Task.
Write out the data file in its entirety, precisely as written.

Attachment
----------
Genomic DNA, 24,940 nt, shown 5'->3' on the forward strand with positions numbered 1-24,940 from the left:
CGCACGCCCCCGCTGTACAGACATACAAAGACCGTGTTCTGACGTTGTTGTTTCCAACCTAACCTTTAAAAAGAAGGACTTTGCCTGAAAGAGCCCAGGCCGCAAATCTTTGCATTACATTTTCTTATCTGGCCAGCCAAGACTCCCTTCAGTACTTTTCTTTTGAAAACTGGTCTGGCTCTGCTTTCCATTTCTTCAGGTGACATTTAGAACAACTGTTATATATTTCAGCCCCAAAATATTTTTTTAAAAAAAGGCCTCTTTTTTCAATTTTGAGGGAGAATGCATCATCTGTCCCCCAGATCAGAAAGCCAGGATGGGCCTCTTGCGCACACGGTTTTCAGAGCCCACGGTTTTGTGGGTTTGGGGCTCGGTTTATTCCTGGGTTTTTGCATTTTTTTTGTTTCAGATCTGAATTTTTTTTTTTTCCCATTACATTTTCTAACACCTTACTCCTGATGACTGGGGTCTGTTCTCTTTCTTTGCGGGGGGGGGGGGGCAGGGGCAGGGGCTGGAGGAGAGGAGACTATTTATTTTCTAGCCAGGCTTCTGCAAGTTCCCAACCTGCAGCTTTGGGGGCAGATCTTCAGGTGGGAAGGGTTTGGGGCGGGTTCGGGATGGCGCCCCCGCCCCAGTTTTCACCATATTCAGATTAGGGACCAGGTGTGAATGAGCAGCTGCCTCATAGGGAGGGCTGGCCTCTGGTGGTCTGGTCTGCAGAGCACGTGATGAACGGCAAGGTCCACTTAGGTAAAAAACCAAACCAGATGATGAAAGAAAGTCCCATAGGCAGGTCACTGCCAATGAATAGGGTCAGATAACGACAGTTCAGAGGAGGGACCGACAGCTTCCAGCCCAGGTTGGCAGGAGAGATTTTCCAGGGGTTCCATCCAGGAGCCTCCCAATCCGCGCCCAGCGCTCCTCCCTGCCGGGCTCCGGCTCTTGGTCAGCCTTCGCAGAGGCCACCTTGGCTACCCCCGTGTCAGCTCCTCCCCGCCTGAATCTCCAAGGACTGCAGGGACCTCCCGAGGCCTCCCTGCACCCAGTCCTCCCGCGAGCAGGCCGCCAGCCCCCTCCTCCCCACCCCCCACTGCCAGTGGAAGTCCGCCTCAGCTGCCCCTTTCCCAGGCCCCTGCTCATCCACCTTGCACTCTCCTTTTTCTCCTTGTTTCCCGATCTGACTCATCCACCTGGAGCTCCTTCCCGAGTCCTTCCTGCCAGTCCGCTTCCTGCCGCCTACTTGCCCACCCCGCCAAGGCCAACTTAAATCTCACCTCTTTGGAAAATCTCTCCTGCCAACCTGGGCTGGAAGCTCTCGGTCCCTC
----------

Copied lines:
Genomic DNA, 24,940 nt, shown 5'->3' on the forward strand with positions numbered 1-24,940 from the left:
CGCACGCCCCCGCTGTACAGACATACAAAGACCGTGTTCTGACGTTGTTGTTTCCAACCTAACCTTTAAAAAGAAGGACTTTGCCTGAAAGAGCCCAGGCCGCAAATCTTTGCATTACATTTTCTTATCTGGCCAGCCAAGACTCCCTTCAGTACTTTTCTTTTGAAAACTGGTCTGGCTCTGCTTTCCATTTCTTCAGGTGACATTTAGAACAACTGTTATATATTTCAGCCCCAAAATATTTTTTTAAAAAAAGGCCTCTTTTTTCAATTTTGAGGGAGAATGCATCATCTGTCCCCCAGATCAGAAAGCCAGGATGGGCCTCTTGCGCACACGGTTTTCAGAGCCCACGGTTTTGTGGGTTTGGGGCTCGGTTTATTCCTGGGTTTTTGCATTTTTTTTGTTTCAGATCTGAATTTTTTTTTTTTCCCATTACATTTTCTAACACCTTACTCCTGATGACTGGGGTCTGTTCTCTTTCTTTGCGGGGGGGGGGGGGCAGGGGCAGGGGCTGGAGGAGAGGAGACTATTTATTTTCTAGCCAGGCTTCTGCAAGTTCCCAACCTGCAGCTTTGGGGGCAGATCTTCAGGTGGGAAGGGTTTGGGGCGGGTTCGGGATGGCGCCCCCGCCCCAGTTTTCACCATATTCAGATTAGGGACCAGGTGTGAATGAGCAGCTGCCTCATAGGGAGGGCTGGCCTCTGGTGGTCTGGTCTGCAGAGCACGTGATGAACGGCAAGGTCCACTTAGGTAAAAAACCAAACCAGATGATGAAAGAAAGTCCCATAGGCAGGTCACTGCCAATGAATAGGGTCAGATAACGACAGTTCAGAGGAGGGACCGACAGCTTCCAGCCCAGGTTGGCAGGAGAGATTTTCCAGGGGTTCCATCCAGGAGCCTCCCAATCCGCGCCCAGCGCTCCTCCCTGCCGGGCTCCGGCTCTTGGTCAGCCTTCGCAGAGGCCACCTTGGCTACCCCCGTGTCAGCTCCTCCCCGCCTGAATCTCCAAGGACTGCAGGGACCTCCCGAGGCCTCCCTGCACCCAGTCCTCCCGCGAGCAGGCCGCCAGCCCCCTCCTCCCCACCCCCCACTGCCAGTGGAAGTCCGCCTCAGCTGCCCCTTTCCCAGGCCCCTGCTCATCCACCTTGCACTCTCCTTTTTCTCCTTGTTTCCCGATCTGACTCATCCACCTGGAGCTCCTTCCCGAGTCCTTCCTGCCAGTCCGCTTCCTGCCGCCTACTTGCCCACCCCGCCAAGGCCAACTTAAATCTCACCTCTTTGGAAAATCTCTCCTGCCAACCTGGGCTGGAAGCTCTCGGTCCCTC